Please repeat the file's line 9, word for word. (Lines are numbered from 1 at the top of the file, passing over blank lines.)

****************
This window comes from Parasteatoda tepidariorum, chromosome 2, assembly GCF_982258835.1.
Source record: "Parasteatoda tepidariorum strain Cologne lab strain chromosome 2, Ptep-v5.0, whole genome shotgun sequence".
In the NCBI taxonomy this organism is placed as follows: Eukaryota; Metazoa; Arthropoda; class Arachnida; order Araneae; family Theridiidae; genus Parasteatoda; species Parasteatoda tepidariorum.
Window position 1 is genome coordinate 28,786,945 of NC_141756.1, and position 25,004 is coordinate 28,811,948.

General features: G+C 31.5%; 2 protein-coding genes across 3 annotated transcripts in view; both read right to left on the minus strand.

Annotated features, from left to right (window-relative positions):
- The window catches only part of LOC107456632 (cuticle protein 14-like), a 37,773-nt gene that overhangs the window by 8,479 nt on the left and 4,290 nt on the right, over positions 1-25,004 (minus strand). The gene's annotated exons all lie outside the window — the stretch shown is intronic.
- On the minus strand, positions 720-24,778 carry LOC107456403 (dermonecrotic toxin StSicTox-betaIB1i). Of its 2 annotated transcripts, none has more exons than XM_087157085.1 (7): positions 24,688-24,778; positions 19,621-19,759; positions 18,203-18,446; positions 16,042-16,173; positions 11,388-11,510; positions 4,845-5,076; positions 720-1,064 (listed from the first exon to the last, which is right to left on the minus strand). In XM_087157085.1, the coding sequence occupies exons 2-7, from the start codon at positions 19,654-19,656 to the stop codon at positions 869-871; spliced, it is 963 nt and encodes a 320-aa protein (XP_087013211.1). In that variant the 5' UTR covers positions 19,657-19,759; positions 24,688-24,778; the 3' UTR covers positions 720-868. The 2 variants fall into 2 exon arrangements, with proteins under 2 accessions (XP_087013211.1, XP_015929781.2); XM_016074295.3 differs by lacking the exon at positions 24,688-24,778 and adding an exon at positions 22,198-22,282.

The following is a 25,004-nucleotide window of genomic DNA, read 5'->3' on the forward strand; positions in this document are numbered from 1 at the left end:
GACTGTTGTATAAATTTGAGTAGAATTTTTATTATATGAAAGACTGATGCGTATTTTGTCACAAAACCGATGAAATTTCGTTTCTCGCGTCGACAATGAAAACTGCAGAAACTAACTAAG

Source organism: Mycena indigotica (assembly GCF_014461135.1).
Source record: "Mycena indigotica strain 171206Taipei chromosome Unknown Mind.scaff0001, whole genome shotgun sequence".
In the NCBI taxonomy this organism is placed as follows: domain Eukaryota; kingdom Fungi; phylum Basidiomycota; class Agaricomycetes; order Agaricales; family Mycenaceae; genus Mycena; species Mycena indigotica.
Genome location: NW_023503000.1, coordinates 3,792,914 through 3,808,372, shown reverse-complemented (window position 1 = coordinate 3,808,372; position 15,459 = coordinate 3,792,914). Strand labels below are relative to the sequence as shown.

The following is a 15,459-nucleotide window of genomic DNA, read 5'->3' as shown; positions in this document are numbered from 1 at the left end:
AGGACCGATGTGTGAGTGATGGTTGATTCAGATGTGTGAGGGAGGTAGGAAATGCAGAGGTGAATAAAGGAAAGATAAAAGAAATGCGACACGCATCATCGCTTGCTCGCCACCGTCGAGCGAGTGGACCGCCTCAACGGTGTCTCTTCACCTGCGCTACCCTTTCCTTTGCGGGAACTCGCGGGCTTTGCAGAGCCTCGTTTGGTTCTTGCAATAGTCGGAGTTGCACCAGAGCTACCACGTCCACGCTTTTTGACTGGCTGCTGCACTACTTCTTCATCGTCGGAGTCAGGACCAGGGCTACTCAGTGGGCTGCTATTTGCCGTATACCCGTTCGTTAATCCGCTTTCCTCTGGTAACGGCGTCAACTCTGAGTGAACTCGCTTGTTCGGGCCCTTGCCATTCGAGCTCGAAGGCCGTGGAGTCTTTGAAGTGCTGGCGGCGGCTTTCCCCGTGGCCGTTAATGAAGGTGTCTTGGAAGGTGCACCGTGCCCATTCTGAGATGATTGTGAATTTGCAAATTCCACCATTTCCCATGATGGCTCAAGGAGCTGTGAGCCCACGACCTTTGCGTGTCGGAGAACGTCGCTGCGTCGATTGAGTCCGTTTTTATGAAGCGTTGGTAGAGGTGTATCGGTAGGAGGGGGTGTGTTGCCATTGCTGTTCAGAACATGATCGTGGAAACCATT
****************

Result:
The following is a 25,004-nucleotide window of genomic DNA, read 5'->3' on the forward strand; positions in this document are numbered from 1 at the left end: